3. Persecuted Victim: Conspiracy theorists often present themselves as victims of organized persecution
  4. Immune to Evidence: The stronger the evidence against a conspiracy, the more conspirators want people to believe their story.
  5. Re-interpreting Randomness: The belief that nothing occurs by accident.

Personally, I believe that people believe in conspiracy theories for many reasons. When assessing events that could have a conspiracy theory made out of it, I believe people desire safety, a true understanding of the situation, someone or something to blame for an unfortunate event. Along with this, I believe for the people who create these conspiracy theories, they are looking for fame and to improve their own personal image.

In this article, there are many theories represented on how the COVID-19 pandemic has spread across the world. I noticed that people are looking to blame the people of Wuhan, China who were in the market when the disease broke out, and also the governments of China and the United States. People are saying that there is a vaccine for COVID-19 and that the government is refusing to release it. Along with this, millions of people have been saying that COVID-19 is no worse than the common flu which was also represented. The most common conspiracy theory characteristics are denial, the “Us vs Them” theory.

English HW 4/5

What is van Prooijen’s definition of “conspiracy theory”? [Right There] To what degree does van Prooijen’s definition match Merlan’s? [Text + You]

The writer’s definition of “conspiracy theory” is the suspicion that a group of actors have joined together in a secret agreement to plan evil acts. (Paragraph 6). Although Merlan believes that conspiracy theories do involve a group, Merlan believes that conspiracy theories occur during times of social change, and that “fake news” play large roles in these theories. Along with this, Merlan believes that during the times of social change, people look for something to blame which can also create these theories.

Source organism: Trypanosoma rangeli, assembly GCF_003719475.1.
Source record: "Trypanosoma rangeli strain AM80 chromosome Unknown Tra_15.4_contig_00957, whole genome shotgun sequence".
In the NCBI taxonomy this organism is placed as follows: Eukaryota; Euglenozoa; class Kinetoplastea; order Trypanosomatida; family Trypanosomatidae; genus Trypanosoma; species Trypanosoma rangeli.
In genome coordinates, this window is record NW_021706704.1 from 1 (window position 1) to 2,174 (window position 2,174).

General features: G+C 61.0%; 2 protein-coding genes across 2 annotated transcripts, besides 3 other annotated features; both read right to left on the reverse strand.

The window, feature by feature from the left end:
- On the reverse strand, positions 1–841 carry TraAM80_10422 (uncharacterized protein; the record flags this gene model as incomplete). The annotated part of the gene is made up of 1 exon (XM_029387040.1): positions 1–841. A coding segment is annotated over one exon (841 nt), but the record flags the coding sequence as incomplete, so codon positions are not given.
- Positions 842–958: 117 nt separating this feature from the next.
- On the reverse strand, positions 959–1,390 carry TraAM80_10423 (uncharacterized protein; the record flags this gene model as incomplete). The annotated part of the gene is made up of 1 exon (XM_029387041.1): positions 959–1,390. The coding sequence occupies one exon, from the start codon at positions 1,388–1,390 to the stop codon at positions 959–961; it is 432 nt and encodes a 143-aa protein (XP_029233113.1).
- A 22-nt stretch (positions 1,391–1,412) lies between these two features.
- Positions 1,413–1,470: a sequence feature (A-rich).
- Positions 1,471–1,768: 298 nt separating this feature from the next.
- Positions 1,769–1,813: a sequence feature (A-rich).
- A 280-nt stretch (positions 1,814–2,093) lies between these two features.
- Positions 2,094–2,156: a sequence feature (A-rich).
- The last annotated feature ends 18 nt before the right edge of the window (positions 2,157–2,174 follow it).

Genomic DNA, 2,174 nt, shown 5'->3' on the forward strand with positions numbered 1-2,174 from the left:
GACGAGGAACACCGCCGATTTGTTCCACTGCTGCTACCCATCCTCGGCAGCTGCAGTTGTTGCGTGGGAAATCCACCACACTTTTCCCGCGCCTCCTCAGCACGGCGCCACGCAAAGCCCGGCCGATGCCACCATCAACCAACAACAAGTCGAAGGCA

What is van Prooijen (with Mark van Vugt) argument in support of the claim that conspiracy theories have evolutionary origins over 12,000 years old? You’ll need to Pull Together and summarize the information in paragraphs 9-14 to answer this question.

Prooijen and Mark’s argument is that conspiracies are caused by lethal conflict between different groups. In the article, they explain that conflicting groups were most likely to resort to violence with tribal warfare. Along with this, they state that ancient people had to always be on guard when dealing with unknown people compared to people today. This is because there was no social media or modern technology to help the groups resolve conflicts.

What does van Prooijen mean by “evolutionary mismatch” (paragraph 20), how does it apply to conspiracy theory (paragraphs 20-22) and what kinds of problems can conspiracy theory as an evolutionary mismatch cause in the world? [Right There + Pull It Together]

The “evolutionary mismatch” that the writer describes is the reference to human development in today’s age compared to thousands of years ago. This applies to conspiracy theories in many ways. This is because back then violence was used to fix many problems between different groups, creating conspiracies and mystery about the events that occured. In todays age, the “Us vs them” mindset is seen as people look to blame others for unfortunate events that have occured. For example, Indonesia looks to blame the West for a recent span of terrorist attacks that have occured in their country.
How could understanding conspiracy theories in the way that van Prooijen does contribute to our understanding of the rise of populist political movements and extremist organizations that endorse violent conflict with others? [Right There]

Understanding conspiracy theories in the way that the writer does is very important when looking to understand these factors. If able to understand these factors, we will be able to understand the true reason behind what motivate groups to carry out these acts.

English 123 Final Essay

Jack Mahoney
English 123
Professor Drown
3/13/20